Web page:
Movefied shares our reader’s dirty little secrets, their favorite guilty pleasure movie
House of Dark Shadows (1970)
“Come see how the vampires do it,” read the cheeky tag line for Dan Curtis’s House of Dark Shadows (1970), the feature film adaptation of the popular daytime serial. For five years (1966-1971) on ABC TV, Dark Shadows thrilled kids and housewives with all manner of (mostly bloodless) supernatural happenings. But when it came time to translate the tale to the big screen, series creator Curtis amped up the violence and gore, and created a memorably spooky vampire film for the ages. Skillfully contracting the origin story of two hundred-year-old vampire Barnabas Collins (Jonathan Frid) in a tight ninety-seven minutes, Curtis and series scribes Sam Hall and Gordon Russell managed to include most of the principal TV cast in an ensemble that never feels overloaded. Frid, in his only starring role in a major studio film, transforms his anti-heroic soap opera leading man into a sadistic, smirking villain, who rises from the grave to reunite with his long-lost bride (Kathryn Leigh Scott) and, in the process, kills half the town. As his cousin Carolyn, Nancy Barrett is elevated to iconic status as a vampire girl reminiscent of Carroll Borland in Tod Browning’s Mark of the Vampire (1935). House of Dark Shadows may not be the best horror film of all time, but its dark ’70s realism and out-sized violence make it a delightfully guilty pleasure. (On DVD and Blu-ray 10/30/12 from Warner Home Video). Read more of Will McKinley’s writing on classic film at willmckinley.wordpress.com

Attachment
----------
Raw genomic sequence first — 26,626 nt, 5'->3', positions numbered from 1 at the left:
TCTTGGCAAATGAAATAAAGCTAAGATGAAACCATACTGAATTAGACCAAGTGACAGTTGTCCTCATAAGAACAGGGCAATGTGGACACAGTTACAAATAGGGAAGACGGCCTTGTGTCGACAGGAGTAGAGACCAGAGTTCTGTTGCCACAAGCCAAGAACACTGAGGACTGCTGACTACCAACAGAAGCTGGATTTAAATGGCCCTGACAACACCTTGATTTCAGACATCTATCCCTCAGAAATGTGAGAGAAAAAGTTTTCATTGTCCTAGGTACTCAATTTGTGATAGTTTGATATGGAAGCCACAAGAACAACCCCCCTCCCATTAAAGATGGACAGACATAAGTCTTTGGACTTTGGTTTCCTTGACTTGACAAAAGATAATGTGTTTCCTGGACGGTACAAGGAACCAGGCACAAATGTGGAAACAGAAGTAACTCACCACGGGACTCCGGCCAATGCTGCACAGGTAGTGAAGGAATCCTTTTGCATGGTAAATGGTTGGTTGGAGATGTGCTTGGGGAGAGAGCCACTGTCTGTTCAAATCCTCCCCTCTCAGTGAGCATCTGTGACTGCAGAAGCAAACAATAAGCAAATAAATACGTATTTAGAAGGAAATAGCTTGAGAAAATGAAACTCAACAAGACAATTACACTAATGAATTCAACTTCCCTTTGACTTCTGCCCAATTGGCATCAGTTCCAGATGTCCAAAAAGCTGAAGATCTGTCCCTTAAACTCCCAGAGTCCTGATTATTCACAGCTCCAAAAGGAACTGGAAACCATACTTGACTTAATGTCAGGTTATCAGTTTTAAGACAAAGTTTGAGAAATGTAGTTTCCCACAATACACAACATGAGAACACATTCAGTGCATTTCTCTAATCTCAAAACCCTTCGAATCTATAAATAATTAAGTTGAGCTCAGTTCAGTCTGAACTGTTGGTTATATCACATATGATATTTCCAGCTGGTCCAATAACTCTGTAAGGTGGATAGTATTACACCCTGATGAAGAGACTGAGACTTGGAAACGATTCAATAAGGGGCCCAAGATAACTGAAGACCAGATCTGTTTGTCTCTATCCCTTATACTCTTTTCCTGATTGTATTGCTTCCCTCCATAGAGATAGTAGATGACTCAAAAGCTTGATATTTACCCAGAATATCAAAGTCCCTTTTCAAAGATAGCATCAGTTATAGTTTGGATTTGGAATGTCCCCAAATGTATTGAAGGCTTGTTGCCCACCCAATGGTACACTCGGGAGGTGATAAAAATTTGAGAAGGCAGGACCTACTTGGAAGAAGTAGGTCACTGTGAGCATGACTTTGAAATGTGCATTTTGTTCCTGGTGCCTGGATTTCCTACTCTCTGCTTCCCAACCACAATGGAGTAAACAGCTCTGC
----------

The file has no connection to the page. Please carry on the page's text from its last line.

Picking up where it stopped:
Will McKinley is a freelance writer based in New York City. He is a live event producer, and a communications professional. He has been a featured guest on Sirius Satellite Radio. You can read more of McKinley’s writing at willmckinley.wordpress.com. Follow Will on Twitter @ willmckinley.
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